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The Cleveland Guardians and the Helen Keller Archives

Statue of a man in front of a wall. He is wearing a crown of leaves, with wings at either side, and holding a model of a 1930s automobile.

I was born in Indianapolis and have always been a Cleveland fan, just like my grandfather before me. I could not be happier about Cleveland changing the team’s name to the Guardians. I’ll never forget sitting in the backseat of my grandfather’s car and staring at the winged guardians of traffic on the bridge over the Cuyahoga River. My mom has the same memory from the 1950s. I always loved the mighty Art Deco style of the 1932 Guardians, and the style carried on to the baseball team’s new logo.

It was interesting timing when, just a few days after Cleveland’s announcement, I happened to come across a program for the 1931 World Conference on Work For the Blind in the Archive. Helen Keller and Anne Sullivan were guests of honor that year, and a number of significant publications came out of the Conference. But what really caught my attention was the Art Deco style of the cover. It almost looked like it had been designed by the same person as the statues in Cleveland. It shows what seems to be a guardian angel with large wings that take up a majority of the frame. The angel’s hands are outstretched and pointing down to a young woman with her arms upwards. But her back is turned to the angel behind her, and the angel’s eyes are closed. Neither of the subjects can see the other.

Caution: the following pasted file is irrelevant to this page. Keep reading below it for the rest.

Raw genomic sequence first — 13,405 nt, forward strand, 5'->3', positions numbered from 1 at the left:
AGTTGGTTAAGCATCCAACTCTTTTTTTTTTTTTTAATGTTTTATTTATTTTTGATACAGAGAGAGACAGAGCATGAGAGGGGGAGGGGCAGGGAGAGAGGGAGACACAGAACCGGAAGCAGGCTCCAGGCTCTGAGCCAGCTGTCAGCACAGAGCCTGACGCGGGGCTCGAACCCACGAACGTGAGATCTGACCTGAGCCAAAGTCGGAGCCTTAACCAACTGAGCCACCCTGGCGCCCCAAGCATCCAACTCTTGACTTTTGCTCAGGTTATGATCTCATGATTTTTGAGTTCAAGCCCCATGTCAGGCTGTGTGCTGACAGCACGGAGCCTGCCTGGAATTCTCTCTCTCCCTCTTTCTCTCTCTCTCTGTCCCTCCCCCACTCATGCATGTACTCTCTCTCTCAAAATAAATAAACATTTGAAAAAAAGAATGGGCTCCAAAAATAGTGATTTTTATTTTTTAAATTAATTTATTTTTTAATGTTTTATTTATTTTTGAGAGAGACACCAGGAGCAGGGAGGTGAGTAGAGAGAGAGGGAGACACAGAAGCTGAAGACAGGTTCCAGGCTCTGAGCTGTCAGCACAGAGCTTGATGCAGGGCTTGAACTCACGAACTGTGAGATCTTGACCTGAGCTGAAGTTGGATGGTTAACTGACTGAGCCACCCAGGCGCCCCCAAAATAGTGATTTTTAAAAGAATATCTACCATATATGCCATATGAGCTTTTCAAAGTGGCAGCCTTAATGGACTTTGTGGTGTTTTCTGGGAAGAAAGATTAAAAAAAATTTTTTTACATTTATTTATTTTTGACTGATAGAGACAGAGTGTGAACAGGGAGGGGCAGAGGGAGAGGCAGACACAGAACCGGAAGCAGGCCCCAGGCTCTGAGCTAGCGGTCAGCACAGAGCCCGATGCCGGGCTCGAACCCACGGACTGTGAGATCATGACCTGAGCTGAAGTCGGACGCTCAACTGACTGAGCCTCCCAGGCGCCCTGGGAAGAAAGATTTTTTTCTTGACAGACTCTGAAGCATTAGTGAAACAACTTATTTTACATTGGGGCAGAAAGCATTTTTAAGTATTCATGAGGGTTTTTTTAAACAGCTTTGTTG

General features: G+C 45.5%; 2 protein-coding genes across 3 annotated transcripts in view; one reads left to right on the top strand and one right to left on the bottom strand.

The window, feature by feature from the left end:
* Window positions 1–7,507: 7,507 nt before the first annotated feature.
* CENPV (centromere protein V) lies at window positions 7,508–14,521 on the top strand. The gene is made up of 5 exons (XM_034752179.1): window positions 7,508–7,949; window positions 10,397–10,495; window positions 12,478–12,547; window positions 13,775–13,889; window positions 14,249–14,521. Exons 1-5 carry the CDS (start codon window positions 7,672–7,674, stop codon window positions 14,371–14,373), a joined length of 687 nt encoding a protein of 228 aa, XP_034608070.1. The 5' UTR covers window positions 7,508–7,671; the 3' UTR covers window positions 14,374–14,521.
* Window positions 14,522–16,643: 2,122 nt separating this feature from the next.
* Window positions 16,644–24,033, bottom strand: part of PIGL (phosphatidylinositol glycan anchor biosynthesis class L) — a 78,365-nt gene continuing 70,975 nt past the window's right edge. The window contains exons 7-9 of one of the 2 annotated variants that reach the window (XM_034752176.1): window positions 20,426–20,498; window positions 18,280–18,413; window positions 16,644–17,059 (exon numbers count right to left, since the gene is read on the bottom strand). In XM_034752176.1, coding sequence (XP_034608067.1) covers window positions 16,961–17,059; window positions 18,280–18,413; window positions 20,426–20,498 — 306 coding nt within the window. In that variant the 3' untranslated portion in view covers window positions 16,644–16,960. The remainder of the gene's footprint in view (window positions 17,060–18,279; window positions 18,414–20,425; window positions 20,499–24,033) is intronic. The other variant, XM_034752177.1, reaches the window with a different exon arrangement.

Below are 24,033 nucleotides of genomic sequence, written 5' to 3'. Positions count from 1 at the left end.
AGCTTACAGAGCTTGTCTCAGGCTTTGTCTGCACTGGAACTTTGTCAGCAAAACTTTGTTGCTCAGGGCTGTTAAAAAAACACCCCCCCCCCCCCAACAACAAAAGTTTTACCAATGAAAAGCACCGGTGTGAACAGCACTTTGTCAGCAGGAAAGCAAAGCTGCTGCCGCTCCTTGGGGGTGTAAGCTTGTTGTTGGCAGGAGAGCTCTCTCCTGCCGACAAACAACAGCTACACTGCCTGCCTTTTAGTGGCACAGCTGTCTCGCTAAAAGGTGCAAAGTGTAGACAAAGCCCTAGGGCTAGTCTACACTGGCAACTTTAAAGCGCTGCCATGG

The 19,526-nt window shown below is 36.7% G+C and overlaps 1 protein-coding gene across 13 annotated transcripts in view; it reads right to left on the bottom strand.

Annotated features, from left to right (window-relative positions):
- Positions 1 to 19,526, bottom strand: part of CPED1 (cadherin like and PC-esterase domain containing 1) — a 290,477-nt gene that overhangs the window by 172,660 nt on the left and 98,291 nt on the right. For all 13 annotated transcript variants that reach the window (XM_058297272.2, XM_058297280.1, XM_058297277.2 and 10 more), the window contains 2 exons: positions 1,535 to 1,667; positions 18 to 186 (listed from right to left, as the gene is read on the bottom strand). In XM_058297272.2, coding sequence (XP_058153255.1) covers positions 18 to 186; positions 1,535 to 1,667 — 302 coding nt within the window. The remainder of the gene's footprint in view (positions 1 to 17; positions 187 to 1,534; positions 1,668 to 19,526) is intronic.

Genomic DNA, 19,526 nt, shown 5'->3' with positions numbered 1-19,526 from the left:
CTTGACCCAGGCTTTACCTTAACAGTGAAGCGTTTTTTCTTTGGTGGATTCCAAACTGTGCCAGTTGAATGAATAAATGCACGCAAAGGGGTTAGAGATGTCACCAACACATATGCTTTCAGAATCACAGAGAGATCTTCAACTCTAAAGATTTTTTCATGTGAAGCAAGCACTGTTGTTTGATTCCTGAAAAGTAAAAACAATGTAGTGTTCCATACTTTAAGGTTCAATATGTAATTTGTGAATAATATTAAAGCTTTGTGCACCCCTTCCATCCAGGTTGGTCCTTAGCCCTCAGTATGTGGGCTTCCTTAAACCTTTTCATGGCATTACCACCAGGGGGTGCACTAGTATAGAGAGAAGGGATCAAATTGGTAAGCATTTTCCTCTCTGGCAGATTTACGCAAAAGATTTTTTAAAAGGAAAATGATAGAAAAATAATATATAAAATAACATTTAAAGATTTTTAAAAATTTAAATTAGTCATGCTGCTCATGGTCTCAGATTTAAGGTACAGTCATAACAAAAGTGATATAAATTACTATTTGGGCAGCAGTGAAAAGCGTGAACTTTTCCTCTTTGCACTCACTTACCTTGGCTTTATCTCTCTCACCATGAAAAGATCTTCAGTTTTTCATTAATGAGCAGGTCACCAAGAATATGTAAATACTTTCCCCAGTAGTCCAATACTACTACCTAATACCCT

Elsewhere in AFB Archive, I also came upon a 1983 press release from the Telephone Pioneers of America about their beep baseballs. The “Pioneers” are a volunteer organization made up of current and phone company employees who have, among other things, mass produced beep baseball for players who are blind since 1964. While I had known that the Pioneers had originally used telephone receivers as speakers for the beeping baseball, this press release also showed that they had expanded into other beeping sports, such as bowling and golf. And unlike some of the other early documents I have encountered, this one actually contained two photographic images. One shows a volunteer assembling a beep baseball by hand, with all of the components displayed sitting on a table outside of two softballs that had been cut open. The other captures the moment when a young man has just hit the ball, it’s blurry image still just a few inches away from the bat that he has just swung.

As I watch the World Series this October, I’ll be thankful. Even though Cleveland won’t be playing, I will still be thinking about the Guardians and the Pioneers who made baseball special for a lot of people.

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